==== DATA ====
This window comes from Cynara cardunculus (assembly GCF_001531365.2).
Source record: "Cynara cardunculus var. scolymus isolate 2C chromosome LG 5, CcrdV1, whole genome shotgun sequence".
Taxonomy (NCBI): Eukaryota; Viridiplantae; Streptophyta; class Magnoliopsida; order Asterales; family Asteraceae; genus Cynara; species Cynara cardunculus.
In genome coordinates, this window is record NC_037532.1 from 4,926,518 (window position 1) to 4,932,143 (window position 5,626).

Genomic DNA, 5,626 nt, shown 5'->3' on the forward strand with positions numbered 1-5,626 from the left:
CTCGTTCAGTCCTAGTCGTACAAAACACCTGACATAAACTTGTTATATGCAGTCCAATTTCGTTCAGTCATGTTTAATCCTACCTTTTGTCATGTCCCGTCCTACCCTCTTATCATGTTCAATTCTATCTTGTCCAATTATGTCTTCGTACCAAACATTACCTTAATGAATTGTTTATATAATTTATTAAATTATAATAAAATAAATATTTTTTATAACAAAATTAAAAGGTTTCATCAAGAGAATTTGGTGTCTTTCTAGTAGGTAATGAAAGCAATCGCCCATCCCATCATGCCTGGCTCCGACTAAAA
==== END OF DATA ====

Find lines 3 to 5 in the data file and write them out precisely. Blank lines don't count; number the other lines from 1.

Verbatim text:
Taxonomy (NCBI): Eukaryota; Viridiplantae; Streptophyta; class Magnoliopsida; order Asterales; family Asteraceae; genus Cynara; species Cynara cardunculus.
In genome coordinates, this window is record NC_037532.1 from 4,926,518 (window position 1) to 4,932,143 (window position 5,626).

Genomic DNA, 5,626 nt, shown 5'->3' on the forward strand with positions numbered 1-5,626 from the left: